Dr. Reyes continued to stir our imagination referencing celestial navigation, the ancient science of position-fixing that enables a navigator to transition through a space using three navigation points. But rather than the stars a mariner might employ, Reyes offers us Incarnation, Crucifixion and Resurrection as our reference points, as we traverse the often painful and humbling journey on our Emmaus roads, trying to re-locate ourselves, awakened and in service. He illustrated these reference points with stories from his own journey out of anger toward love, toward seeing people as “mysteries and not problems,” by hearing through “love that listens.”
So many thought-provoking images, language potions, catalyzing our conference conversations and kindling alchemical fires within — so that we might return to our daily work knowing who we are, what we value, as well as our purpose and destiny. Dr. Reyes concluded with inviting us to be hollow bones through which God breathes the melodic, and to have strong backbones to have the courage to hold others accountable. And to keeping singing and dancing — and laughing, because humor is “rain for parched imaginations.”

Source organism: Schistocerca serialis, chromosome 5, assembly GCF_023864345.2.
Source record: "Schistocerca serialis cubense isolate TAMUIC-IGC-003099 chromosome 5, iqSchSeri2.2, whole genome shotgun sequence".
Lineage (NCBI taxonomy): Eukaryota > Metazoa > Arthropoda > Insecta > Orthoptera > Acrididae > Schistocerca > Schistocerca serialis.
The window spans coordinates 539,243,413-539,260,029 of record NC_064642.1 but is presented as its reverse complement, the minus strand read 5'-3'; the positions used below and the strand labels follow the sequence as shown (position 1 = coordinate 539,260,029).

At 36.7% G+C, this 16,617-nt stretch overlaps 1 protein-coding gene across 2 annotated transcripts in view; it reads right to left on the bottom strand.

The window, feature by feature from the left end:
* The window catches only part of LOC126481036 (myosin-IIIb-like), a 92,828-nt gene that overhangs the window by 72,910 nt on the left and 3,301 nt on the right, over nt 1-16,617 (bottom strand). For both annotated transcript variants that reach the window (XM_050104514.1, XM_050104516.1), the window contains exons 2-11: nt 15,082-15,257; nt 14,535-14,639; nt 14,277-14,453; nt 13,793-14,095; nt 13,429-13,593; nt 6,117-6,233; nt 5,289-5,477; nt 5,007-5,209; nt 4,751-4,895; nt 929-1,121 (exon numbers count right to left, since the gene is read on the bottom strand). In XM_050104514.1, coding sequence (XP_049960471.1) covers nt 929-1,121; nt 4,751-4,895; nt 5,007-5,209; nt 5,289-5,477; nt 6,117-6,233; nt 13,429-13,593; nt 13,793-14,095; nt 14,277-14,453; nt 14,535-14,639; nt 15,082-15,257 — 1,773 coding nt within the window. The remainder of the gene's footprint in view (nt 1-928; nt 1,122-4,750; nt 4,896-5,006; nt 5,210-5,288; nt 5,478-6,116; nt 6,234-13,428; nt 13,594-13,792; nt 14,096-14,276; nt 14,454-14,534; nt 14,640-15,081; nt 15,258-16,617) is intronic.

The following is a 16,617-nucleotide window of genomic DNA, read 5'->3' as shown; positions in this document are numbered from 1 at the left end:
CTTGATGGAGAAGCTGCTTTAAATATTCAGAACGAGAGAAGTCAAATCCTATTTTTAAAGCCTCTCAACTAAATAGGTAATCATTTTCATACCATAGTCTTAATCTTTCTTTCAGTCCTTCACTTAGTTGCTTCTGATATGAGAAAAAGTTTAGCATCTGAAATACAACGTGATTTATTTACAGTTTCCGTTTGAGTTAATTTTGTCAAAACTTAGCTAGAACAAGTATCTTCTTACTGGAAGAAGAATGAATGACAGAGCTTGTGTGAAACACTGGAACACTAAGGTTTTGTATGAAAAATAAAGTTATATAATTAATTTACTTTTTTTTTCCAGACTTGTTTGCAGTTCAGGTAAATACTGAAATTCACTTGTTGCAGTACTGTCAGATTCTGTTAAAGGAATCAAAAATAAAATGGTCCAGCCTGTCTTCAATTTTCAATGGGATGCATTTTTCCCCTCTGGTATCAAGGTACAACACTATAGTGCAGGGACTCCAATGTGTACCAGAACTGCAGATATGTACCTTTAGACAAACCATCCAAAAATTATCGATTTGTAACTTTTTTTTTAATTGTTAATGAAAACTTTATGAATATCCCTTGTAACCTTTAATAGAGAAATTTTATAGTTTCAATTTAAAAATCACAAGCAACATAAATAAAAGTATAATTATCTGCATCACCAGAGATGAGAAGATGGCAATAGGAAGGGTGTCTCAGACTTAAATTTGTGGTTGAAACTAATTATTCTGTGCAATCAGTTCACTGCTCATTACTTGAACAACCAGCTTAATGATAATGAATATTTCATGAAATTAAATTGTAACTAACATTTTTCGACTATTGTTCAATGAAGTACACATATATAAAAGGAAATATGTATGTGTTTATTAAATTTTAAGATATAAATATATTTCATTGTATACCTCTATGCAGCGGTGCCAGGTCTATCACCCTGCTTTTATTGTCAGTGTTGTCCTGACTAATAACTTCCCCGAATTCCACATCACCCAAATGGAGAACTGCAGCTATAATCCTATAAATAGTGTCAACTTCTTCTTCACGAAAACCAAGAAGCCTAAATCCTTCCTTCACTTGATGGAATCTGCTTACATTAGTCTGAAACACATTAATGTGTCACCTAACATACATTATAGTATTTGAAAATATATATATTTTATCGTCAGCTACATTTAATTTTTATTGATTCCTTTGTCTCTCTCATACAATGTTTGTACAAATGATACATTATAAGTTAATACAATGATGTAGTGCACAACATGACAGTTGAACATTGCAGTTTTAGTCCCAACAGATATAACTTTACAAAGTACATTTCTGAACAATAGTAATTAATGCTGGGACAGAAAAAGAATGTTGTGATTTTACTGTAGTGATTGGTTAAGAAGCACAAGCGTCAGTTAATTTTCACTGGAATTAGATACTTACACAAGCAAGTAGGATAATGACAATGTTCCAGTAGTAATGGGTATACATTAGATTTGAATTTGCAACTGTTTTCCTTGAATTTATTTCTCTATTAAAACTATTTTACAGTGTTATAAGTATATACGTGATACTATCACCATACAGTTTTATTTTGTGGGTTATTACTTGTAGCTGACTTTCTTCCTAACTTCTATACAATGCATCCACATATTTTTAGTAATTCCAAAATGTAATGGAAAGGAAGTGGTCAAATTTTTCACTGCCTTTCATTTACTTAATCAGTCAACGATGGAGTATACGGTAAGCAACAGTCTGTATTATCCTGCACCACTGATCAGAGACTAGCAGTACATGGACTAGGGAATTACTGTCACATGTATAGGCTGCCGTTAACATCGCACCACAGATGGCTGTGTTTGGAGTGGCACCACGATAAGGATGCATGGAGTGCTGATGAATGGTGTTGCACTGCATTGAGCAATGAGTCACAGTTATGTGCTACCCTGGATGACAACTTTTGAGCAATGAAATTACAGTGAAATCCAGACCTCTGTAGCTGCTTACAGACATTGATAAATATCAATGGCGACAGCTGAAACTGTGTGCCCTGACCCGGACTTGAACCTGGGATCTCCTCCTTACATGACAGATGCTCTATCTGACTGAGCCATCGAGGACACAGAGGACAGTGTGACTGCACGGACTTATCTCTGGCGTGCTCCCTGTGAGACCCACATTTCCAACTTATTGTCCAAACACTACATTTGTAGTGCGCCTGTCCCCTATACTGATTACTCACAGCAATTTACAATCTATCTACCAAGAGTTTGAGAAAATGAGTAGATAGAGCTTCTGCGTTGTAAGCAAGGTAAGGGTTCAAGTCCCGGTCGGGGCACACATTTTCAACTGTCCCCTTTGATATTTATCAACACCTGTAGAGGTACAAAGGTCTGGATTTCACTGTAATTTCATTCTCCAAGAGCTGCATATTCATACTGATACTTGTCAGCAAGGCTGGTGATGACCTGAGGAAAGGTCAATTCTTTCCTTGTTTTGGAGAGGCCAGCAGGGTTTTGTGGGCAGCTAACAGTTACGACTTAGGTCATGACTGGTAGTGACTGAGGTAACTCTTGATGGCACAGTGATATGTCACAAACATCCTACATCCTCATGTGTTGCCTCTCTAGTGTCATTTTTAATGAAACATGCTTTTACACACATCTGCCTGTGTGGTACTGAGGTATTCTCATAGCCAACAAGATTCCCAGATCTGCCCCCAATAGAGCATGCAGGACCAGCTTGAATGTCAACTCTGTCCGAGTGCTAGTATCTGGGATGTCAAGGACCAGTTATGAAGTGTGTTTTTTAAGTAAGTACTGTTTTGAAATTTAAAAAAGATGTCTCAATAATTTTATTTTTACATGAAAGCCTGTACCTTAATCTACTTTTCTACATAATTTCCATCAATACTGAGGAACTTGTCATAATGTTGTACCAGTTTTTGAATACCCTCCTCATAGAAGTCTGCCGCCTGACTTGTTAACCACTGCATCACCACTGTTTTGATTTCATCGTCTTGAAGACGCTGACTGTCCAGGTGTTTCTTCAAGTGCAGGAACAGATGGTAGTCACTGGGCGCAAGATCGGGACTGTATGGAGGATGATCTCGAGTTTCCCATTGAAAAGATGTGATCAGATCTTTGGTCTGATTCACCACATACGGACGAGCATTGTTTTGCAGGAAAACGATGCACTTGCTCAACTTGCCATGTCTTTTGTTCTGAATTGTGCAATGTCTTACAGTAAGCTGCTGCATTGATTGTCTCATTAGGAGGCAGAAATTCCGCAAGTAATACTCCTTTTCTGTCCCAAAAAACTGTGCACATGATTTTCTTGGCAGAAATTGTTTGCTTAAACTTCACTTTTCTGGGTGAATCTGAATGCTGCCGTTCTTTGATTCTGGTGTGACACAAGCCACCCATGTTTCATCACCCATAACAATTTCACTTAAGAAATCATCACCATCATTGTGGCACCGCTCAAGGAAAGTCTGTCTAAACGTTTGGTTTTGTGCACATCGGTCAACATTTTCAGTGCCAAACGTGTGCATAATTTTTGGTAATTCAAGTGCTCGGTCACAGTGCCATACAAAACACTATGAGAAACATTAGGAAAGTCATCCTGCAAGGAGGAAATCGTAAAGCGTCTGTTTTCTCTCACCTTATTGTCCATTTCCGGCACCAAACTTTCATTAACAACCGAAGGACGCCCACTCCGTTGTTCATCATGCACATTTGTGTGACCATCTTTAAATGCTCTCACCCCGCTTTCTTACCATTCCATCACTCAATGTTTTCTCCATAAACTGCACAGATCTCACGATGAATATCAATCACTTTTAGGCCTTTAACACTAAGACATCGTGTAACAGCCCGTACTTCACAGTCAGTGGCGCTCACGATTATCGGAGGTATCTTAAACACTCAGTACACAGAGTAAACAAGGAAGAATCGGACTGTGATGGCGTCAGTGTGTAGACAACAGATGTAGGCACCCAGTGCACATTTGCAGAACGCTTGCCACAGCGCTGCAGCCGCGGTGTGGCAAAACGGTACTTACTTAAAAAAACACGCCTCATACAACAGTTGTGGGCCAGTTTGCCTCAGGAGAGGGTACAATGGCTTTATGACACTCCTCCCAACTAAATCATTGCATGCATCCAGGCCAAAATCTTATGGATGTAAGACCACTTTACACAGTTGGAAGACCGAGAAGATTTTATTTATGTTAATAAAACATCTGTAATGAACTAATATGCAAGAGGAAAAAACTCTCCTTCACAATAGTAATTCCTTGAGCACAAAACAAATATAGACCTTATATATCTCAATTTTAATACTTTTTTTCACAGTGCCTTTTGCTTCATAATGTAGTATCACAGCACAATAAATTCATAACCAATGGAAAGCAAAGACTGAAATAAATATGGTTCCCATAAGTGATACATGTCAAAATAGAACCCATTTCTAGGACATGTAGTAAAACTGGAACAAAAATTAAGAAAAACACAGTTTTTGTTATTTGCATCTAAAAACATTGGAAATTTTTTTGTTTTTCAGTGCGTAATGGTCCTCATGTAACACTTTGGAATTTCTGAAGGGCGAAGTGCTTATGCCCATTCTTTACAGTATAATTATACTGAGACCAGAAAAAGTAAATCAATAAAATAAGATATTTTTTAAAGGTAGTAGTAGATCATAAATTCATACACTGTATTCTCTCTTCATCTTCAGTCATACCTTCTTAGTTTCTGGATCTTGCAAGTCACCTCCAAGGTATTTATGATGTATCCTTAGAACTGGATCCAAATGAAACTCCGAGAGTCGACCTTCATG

Many paths, one truth; many faiths, one God
As well as many languages and cultures, God has also ordained many religions, Emmanuel Lartey told the NACC conference on Sunday.
“God wishes there to be many different religious traditions and for people to belong to many religious journeys,” said Lartey, a professor of pastoral theology at Emory University in Atlanta. It is a conviction born of his own experience as a native of Ghana, a member of a pluralistic culture that was open to many influences.
Christianity and other Western influences, of course, came to most of Africa under the banner of colonialism. But post-colonial African Christianity continues to re-evaluate colonial attitudes.
As an example, Lartey cited the Tower of Babel story in Genesis 11. The migratory people who settled and began to build upward were, he said, interfering with the divine diversity of creation. But in the hegemonic, name-seeking desire to dominate, the “variety intended to be characteristic of humanity was at risk. … This is very essence of colonization. The language, custom, way of life of one people imposed upon all. God the creator of all diversity cannot abide such hegemonic control.” Far from being a punishment, in God’s creation of multiple languages, “Now each must have their own voice, each must speak for themselves. God pluralizes their culture and their way of life.”